Shelley Cuthbert walks two of her pitbull-mix rescue dogs, Bebe, left and Brutus, in Whitehorse on April 4. (Crystal Schick/Yukon News)

Tagish dog rescue owner’s application to relocate dogs dismissed

Shelley Cuthbert asked appeal court permission to move dogs to Carcross instead of surrendering them

The B.C.-Yukon Court of Appeal has dismissed an application by Tagish dog rescue owner Shelley Cuthbert requesting she be allowed to relocate dogs instead of surrendering them until her appeal against her neighbours’ lawsuit is heard.

Cuthbert argued her application before a panel of three judges — Justices Mary Newbury, David Frankel and Barbara Fischer, who appeared via video conference — in a Whitehorse courtroom April 9.

After about 20 minutes of deliberation, Newbury said that the panel was “not persuaded” that it should make any changes to the existing order requiring Cuthbert to surrender 10 dogs to the Yukon’s Animal Health Unit on the 15th of every month.

“I understand that you have a big heart and want to take care of these dogs … (but) the law does need to be observed as well,” Newbury said, adding that the panel was concerned that the case appeared to be “dragging on.”

Six of Cuthbert’s neighbours in Tagish Estates won a nuisance lawsuit against her last year that resulted in an order for her to reduce the dogs on her property from 60 to two. Cuthbert filed an appeal and, in January, B.C.-Yukon Court of Appeal Justice John J.L. Hunter granted a partial stay of that order, requiring Cuthbert instead to surrender 10 dogs a month to the Animal Health Unit until her appeal is heard.

Cuthbert’s unsuccessful application had requested for the partial stay to be amended so that she could relocate 10 dogs a month instead to the property of a Carcross citizen who has offered up his land for her use. Cuthbert told the panel she could start moving dogs to that property starting April 15 if the ground was thawed.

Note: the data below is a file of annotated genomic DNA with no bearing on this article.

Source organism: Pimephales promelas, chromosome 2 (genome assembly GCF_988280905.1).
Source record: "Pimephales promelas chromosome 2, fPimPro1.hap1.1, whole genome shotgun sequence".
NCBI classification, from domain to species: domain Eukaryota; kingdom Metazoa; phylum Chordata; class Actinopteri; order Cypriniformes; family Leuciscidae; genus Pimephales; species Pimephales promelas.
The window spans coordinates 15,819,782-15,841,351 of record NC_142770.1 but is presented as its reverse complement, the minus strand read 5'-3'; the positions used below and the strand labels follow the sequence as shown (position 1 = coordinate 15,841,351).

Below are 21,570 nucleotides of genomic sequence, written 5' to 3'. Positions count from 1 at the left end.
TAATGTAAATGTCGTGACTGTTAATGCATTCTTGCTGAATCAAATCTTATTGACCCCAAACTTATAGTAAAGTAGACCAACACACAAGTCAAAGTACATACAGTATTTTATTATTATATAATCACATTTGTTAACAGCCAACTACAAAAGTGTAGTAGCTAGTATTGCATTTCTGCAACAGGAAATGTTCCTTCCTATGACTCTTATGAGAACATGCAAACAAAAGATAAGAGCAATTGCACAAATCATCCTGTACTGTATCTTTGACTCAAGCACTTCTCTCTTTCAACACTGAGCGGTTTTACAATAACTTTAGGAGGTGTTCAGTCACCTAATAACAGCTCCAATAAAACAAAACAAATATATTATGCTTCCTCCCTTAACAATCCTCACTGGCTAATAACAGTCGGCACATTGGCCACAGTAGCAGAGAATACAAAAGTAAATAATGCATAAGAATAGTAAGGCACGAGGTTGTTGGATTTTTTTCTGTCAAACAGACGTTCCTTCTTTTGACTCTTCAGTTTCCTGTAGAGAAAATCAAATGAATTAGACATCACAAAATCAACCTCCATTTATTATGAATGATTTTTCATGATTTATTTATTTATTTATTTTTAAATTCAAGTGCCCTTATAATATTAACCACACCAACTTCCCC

Cuthbert said she didn’t want to surrender any more dogs to the Animal Health Unit because not many of them would meet the unit’s criteria for adoption and would be euthanized. Moving them to a temporary location instead, she argued, would be in the best interests of the dogs and justice.

“I don’t want to euthanize any more dogs…. Euthanizing healthy dogs has not been very well-received by the public,” Cuthbert said, referring to the 10 dogs that were euthanized in February. Four of those dogs had been surrendered by Cuthbert to the Animal Health Unit and put down on her request. The other six were returned to their previous owners, who also had them put down.

Cuthbert said she currently has 43 dogs at her property. On top of the 10 that were put down, she said she’s also adopted three out. It’s unclear what happened to the other four.

Lawyer Graham Lang, who’s representing Cuthbert’s neighbours, argued that the application should be dismissed. The proposed relocation relies too heavily on the variable of the ground thawing, he said, and even if the dogs are relocated, it would result in a “catastrophic situation” if Cuthbert loses her appeal and suddenly has to deal with 40 dogs.

“We need to start dealing with this,” he said. “We’ve got the same issue we’ve had for the last two years.”

Cuthbert’s appeal is scheduled to be heard May 10.

Contact Jackie Hong at jackie.hong@yukon-news.com

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